Wing Welcomes New Commander
By Tech. Sgt. Josh Mead, 103rd AW/PA
/ Published April 09, 2009
BRADLEY ANG BASE--East Granby, Conn. -- The passing of colors is symbolic of the transfer of responsibility for the assembled command, from the outgoing commander to the incoming commander. It is also a sign to the soldiers or airmen that the old commander has willingly passed the mantle of leadership to the new commander, and that they no longer profess to have authority over the unit.
Col. Brian P. Barnes, commander, 103rd Airlift Wing transferred his command to Col. Frank N. Detorie, director of operations, Joint Force Headquarters, Conn. Air National Guard, during a ceremony here March 8, 2009.
I am very proud of him, said Detorie's wife, Darcie. This is a great honor for us, it just happened so fast though, for the both of us. It hasn't all really sunk in yet.
Barnes decided to relinquish command after accepting a position as manager of the Barnes Municipal Airport in Westfield, Mass. effective March 16. Barnes was one of two finalists interviewed for the position. Barnes's wife, Julie, said he had submitted his application just to see what would happen. Originally, Barnes had not been put on the "short list" of applicants, but later the Airport Commission revisited his application alongside one other, ultimately selecting Barnes.
When asked what he would miss most when leaving the 103rd Airlift Wing, Barnes replied, "It's the same no matter where you go. I won't miss the job, or the ORIs, inspections, wearing the same uniform or even flying.
I will miss the people. You build these relationships and friendships by going through difficult things together."
"Bradley has prepared me by giving me a lot of responsibility in dealing with capital venues and legislative teams from a political perspective," he said. Barnes said this experience will become a large part of his new job as he will have to deal a lot with the politics of the commonwealth of Massachusetts.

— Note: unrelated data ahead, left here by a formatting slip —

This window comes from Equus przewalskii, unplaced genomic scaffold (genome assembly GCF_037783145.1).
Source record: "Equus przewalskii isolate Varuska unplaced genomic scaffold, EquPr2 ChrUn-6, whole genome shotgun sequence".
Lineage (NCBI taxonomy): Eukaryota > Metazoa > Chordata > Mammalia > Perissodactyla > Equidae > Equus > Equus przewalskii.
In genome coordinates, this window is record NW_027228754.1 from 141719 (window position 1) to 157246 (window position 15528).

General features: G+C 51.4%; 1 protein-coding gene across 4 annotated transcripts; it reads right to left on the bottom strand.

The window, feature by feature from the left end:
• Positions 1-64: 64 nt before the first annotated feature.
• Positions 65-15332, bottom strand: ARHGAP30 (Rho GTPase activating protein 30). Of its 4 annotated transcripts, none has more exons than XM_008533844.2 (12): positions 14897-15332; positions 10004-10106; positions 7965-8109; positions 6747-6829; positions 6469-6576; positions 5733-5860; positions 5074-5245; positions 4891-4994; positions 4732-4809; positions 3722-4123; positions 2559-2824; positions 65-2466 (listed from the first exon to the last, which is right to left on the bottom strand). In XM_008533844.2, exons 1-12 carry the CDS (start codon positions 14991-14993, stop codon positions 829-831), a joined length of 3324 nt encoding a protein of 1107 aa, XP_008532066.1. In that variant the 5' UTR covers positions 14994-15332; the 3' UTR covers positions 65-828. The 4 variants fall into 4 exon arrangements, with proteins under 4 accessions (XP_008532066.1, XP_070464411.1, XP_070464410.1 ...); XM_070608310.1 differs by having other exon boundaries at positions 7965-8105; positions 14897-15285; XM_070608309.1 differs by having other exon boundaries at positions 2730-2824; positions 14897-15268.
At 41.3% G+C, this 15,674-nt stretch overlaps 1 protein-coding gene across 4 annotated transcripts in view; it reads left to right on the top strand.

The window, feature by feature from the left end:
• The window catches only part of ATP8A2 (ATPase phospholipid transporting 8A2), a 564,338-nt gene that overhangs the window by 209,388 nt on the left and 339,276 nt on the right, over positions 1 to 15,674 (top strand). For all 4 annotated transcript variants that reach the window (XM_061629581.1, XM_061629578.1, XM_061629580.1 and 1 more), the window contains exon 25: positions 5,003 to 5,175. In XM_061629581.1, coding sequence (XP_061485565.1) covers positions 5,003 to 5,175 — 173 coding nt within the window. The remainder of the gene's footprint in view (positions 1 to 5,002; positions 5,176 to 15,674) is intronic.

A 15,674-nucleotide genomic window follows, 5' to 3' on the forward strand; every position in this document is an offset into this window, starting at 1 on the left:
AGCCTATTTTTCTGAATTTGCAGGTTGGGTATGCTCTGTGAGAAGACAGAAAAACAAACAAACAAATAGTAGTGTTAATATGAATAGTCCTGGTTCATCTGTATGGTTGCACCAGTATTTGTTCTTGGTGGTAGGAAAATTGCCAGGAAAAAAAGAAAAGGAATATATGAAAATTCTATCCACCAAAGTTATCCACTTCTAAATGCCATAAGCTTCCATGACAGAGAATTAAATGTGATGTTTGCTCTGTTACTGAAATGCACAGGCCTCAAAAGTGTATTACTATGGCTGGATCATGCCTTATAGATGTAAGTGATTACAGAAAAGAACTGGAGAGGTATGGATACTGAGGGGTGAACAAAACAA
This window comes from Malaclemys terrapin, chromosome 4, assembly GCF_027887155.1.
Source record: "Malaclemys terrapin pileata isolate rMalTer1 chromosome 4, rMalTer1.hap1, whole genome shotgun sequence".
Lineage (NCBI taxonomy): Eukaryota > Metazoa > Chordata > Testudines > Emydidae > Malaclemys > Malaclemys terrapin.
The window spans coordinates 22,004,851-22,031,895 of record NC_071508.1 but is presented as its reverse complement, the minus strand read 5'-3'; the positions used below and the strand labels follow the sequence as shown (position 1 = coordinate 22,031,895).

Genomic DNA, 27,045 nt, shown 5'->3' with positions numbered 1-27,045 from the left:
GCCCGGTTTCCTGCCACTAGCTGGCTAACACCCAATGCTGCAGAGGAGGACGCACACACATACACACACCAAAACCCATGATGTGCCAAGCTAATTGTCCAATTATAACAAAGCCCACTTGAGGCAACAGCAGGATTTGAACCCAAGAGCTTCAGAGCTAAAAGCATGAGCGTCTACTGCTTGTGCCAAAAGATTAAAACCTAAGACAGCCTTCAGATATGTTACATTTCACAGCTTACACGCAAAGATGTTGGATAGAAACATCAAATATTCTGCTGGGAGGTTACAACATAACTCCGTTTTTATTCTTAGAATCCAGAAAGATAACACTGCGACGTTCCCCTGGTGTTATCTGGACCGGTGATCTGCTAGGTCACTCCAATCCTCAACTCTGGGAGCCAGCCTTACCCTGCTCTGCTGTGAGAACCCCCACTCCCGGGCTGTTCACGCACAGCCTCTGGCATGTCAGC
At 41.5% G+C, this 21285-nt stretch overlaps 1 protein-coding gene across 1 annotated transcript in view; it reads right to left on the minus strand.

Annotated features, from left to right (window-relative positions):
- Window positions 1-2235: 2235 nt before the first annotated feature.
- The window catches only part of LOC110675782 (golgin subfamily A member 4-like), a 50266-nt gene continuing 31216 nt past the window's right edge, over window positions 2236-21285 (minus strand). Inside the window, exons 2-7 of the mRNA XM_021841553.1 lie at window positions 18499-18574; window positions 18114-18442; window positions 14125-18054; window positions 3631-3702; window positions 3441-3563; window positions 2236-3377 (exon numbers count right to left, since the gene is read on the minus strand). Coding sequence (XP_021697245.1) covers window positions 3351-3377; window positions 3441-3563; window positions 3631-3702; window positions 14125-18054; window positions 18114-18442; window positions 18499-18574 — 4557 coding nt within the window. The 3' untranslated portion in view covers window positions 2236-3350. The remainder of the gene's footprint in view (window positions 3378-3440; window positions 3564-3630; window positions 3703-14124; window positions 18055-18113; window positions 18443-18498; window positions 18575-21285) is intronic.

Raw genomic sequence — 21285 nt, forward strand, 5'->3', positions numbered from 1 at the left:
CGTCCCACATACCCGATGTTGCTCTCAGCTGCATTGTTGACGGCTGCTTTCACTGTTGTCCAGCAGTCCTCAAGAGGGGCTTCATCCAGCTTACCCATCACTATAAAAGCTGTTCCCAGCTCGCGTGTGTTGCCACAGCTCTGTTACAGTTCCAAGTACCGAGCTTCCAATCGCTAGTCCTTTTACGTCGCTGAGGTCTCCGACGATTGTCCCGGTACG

With the new job, he will no longer be managing a 1,000-plus personnel military operation, but a six-person municipal airport. A change of pace Barnes described as a quieter lifestyle where he can get in a one prop plane and enjoy flying.
In his final address to the members of the 103rd, Barnes drew a comparison between Queen Esther from the Book of Esther in the Bible to the future that rests in the hands of the 103rd Airlift Wing personnel.
"I propose to you, that your contributions are every bit as crucial to the success of this wing as Esther's decision was to save her king," Barnes said. "Will you all step up and allow yourself to be used for such a time?"
The 103rd will now be under the guidance of, in Barnes's words, the much smarter Col. Frank N. Detorie.
"He's a much more organized individual," Barnes said, "he has to take all the bits and pieces and refine it and make it more pointed." Perfect for taking the transformation from the crawl and walk stage to the running stage, he said.
During the change of command ceremony, Detorie complimented Barnes stating, "B-squared led this wing over what, I would argue, is probably the most challenging time in the history of the Conn. Air Guard."
He then expressed thanks for the opportunity to serve the wing and now, more importantly, to work for the wing.
"It gives me an opportunity to affect change," said Detorie, "I owe that to an organization that has given me so much to this point."
Detorie is a graduate of The United States Air Force Academy class of 1988, and the Air War College 2007. He has over 9,000 hours of flight time and is qualified in both the A-10 and C-21A. He has been a part of the Conn. Air National Guard since August of 1997.
His role now as wing commander, in his words, "is to ensure the transformation goes in a direction that will keep the Conn. Air Guard in the business of flying airplanes--relevant airplanes--for a long time to come. When I come back for old timer's day I want to see Conn. Tails," he said.
The transformation is now in the hands of Col. Detorie and he expresses his dedication and sincerity in his mission at hand with a simple two-word response. When asked if he felt a sense of accomplishment in attaining his new position he replied, "Not yet."